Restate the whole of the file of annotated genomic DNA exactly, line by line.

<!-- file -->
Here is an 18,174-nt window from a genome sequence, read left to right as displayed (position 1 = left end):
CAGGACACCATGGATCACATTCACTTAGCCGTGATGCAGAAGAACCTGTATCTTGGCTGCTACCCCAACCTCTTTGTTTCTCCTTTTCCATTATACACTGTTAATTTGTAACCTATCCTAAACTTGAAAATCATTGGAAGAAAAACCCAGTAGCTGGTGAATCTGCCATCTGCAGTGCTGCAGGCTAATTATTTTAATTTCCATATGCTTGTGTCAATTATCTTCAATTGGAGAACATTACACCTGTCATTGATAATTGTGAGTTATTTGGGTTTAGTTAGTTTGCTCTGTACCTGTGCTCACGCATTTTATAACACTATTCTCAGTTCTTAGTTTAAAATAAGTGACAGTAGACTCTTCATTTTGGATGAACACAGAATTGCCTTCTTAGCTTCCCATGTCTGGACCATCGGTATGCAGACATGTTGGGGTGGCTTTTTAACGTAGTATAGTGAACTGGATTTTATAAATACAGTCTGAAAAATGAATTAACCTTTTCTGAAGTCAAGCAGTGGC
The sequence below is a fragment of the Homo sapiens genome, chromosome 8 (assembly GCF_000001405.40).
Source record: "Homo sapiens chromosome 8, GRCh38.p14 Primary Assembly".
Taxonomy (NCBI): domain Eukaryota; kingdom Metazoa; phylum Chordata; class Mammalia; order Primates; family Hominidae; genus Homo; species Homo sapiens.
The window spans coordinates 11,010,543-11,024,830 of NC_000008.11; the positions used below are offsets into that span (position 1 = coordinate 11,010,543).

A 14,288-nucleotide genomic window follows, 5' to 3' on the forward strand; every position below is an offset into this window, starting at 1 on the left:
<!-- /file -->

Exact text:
Here is an 18,174-nt window from a genome sequence, read left to right as displayed (position 1 = left end):
CAGGACACCATGGATCACATTCACTTAGCCGTGATGCAGAAGAACCTGTATCTTGGCTGCTACCCCAACCTCTTTGTTTCTCCTTTTCCATTATACACTGTTAATTTGTAACCTATCCTAAACTTGAAAATCATTGGAAGAAAAACCCAGTAGCTGGTGAATCTGCCATCTGCAGTGCTGCAGGCTAATTATTTTAATTTCCATATGCTTGTGTCAATTATCTTCAATTGGAGAACATTACACCTGTCATTGATAATTGTGAGTTATTTGGGTTTAGTTAGTTTGCTCTGTACCTGTGCTCACGCATTTTATAACACTATTCTCAGTTCTTAGTTTAAAATAAGTGACAGTAGACTCTTCATTTTGGATGAACACAGAATTGCCTTCTTAGCTTCCCATGTCTGGACCATCGGTATGCAGACATGTTGGGGTGGCTTTTTAACGTAGTATAGTGAACTGGATTTTATAAATACAGTCTGAAAAATGAATTAACCTTTTCTGAAGTCAAGCAGTGGC
The sequence below is a fragment of the Homo sapiens genome, chromosome 8 (assembly GCF_000001405.40).
Source record: "Homo sapiens chromosome 8, GRCh38.p14 Primary Assembly".
Taxonomy (NCBI): domain Eukaryota; kingdom Metazoa; phylum Chordata; class Mammalia; order Primates; family Hominidae; genus Homo; species Homo sapiens.
The window spans coordinates 11,010,543-11,024,830 of NC_000008.11; the positions used below are offsets into that span (position 1 = coordinate 11,010,543).

A 14,288-nucleotide genomic window follows, 5' to 3' on the forward strand; every position below is an offset into this window, starting at 1 on the left: